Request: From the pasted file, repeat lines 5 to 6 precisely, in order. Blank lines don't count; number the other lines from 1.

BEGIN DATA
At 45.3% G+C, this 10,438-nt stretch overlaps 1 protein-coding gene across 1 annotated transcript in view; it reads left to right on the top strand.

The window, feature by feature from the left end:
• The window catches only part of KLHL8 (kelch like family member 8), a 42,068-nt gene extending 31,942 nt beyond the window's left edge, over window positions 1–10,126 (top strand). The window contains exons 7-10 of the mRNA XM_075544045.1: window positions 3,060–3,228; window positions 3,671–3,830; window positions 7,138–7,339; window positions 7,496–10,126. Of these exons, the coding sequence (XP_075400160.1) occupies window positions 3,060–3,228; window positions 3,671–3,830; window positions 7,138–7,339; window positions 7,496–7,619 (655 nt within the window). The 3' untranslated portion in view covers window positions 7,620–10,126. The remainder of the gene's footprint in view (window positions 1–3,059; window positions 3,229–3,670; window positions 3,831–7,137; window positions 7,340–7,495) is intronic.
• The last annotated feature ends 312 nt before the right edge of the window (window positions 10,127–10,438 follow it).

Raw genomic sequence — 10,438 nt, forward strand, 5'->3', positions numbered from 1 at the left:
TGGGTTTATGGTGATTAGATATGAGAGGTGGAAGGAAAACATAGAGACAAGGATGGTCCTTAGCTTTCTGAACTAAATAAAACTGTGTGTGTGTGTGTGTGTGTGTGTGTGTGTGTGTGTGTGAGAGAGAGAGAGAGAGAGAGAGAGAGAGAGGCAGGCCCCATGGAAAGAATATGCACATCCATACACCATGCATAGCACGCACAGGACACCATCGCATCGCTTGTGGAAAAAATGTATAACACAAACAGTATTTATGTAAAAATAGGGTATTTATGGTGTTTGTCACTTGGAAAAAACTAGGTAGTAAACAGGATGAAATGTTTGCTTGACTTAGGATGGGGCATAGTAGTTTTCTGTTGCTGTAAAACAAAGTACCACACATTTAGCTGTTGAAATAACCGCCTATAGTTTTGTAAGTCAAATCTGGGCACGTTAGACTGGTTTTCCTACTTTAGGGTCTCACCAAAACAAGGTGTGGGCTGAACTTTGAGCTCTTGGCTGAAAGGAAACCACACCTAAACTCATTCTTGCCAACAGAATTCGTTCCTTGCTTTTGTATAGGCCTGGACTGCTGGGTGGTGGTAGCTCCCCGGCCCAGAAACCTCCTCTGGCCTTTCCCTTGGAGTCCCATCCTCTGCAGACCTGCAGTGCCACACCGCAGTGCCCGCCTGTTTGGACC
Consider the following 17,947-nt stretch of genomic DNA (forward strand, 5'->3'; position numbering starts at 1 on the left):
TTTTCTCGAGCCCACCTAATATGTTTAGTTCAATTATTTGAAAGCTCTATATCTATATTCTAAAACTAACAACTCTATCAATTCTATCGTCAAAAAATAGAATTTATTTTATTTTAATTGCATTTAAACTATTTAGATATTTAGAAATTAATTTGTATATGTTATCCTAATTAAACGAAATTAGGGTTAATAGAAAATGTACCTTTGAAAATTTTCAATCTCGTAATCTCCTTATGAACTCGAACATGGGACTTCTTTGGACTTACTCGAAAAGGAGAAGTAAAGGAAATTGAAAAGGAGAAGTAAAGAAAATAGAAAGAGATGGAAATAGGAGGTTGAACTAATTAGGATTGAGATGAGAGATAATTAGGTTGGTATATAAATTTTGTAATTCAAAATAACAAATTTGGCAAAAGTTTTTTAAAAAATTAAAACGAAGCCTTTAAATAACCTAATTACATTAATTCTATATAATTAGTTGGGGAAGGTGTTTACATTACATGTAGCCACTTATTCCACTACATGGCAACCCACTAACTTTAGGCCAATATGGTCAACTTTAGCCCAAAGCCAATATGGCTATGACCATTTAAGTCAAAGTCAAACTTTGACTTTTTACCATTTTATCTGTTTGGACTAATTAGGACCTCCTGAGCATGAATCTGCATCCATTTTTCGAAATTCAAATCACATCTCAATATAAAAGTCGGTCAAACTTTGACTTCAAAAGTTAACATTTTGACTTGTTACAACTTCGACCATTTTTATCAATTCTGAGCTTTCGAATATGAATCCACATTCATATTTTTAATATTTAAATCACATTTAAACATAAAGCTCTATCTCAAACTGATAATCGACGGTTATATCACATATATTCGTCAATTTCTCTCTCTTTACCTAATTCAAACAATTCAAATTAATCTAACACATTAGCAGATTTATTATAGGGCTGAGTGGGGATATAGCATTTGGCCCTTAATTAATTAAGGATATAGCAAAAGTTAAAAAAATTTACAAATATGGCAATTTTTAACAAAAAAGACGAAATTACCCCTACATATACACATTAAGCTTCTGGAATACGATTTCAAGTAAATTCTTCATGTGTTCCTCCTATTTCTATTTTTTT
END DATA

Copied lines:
Raw genomic sequence — 10,438 nt, forward strand, 5'->3', positions numbered from 1 at the left:
TGGGTTTATGGTGATTAGATATGAGAGGTGGAAGGAAAACATAGAGACAAGGATGGTCCTTAGCTTTCTGAACTAAATAAAACTGTGTGTGTGTGTGTGTGTGTGTGTGTGTGTGTGTGTGTGAGAGAGAGAGAGAGAGAGAGAGAGAGAGAGGCAGGCCCCATGGAAAGAATATGCACATCCATACACCATGCATAGCACGCACAGGACACCATCGCATCGCTTGTGGAAAAAATGTATAACACAAACAGTATTTATGTAAAAATAGGGTATTTATGGTGTTTGTCACTTGGAAAAAACTAGGTAGTAAACAGGATGAAATGTTTGCTTGACTTAGGATGGGGCATAGTAGTTTTCTGTTGCTGTAAAACAAAGTACCACACATTTAGCTGTTGAAATAACCGCCTATAGTTTTGTAAGTCAAATCTGGGCACGTTAGACTGGTTTTCCTACTTTAGGGTCTCACCAAAACAAGGTGTGGGCTGAACTTTGAGCTCTTGGCTGAAAGGAAACCACACCTAAACTCATTCTTGCCAACAGAATTCGTTCCTTGCTTTTGTATAGGCCTGGACTGCTGGGTGGTGGTAGCTCCCCGGCCCAGAAACCTCCTCTGGCCTTTCCCTTGGAGTCCCATCCTCTGCAGACCTGCAGTGCCACACCGCAGTGCCCGCCTGTTTGGACC